Greek Life at Purdue

Today, September 29th, marks the 6th week that I have been living in a real life fraternity house. I never saw myself as the “type” to live in a fraternity house, or even to join one, but here I am. I came to Purdue not really knowing what I wanted to get involved in or what extracurricular from high school I wanted to continue. My whole life before always rallied around which sport was in season at the time – whether it was volleyball, baseball, or basketball. It seemed like I was either practicing, playing, or traveling to games. I loved playing sports but I knew playing in college wasn’t something I wanted to pursue. When I first came to Purdue I would go to class and go back to Tarkington and my free time was mainly playing video games in my friend’s rooms. I started to realize that I wanted to do more, and I wanted to be more. I came to Purdue from the Chicagoland area with one close friend who decided to go Greek and join the fraternity his dad was a part of back in the 80’s. Our semester went completely different. I wasn’t having much fun, like I said, I went to class and then played video games. While he was out and about making new friends, going to formals and dances, playing intramurals with his new brothers and really experiencing all the aspects of college that I wanted to get involved with. After first semester he finally convinced me to give it a try. I didn’t really know what to do or what to expect. My first rush event I met so many great people and I realized the members were a lot like me. When they were freshmen, they had the same worries about joining one. Their parents were nervous too, like many of them are. My parents were actually supportive and thought it would be good for me, and they were right. I decided to join and I met so many amazing people in the first few weeks and it’s been that way ever since. After my new member training I was able to become an active member before summer. When given the opportunity to live in I was very apprehensive. Most people perception of living in a fraternity house reverts to the movie “Animal House”. With most things in life, it’s not like the movies. The way people in Greek life put it, “I get to live in a mansion with sixty of my best friends.” I know what you’re thinking, sixty college guys under one roof?! It works, it’s not crammed, and we all respect each other and their property. We have a chef for our meals. We all pitch in to clean. We make it a great place to live and I can see myself living in a fraternity for the rest of my days at Purdue.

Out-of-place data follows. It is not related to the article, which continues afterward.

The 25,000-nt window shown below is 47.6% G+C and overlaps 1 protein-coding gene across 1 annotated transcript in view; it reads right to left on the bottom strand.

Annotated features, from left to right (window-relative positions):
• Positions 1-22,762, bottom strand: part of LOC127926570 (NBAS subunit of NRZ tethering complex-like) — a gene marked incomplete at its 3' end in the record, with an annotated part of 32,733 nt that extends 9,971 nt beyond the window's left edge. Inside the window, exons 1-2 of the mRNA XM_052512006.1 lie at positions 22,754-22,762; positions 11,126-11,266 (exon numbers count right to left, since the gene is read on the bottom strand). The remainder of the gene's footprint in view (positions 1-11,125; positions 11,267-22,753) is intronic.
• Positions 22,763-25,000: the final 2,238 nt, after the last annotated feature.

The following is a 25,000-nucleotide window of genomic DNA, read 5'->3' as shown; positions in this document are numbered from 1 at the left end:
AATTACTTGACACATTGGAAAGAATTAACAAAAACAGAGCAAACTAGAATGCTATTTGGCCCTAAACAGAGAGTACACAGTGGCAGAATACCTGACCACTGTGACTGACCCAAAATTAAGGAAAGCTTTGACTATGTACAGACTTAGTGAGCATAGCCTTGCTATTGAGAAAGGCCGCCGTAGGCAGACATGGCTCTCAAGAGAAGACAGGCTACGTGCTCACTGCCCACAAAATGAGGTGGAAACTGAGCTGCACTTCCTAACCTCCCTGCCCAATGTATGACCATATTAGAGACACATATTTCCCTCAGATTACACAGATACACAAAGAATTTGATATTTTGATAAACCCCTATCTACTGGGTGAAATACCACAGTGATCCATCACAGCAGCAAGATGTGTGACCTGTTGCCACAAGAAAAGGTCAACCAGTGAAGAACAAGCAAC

— Matt Zyburt, Sophomore, Hospitality and Tourism Management

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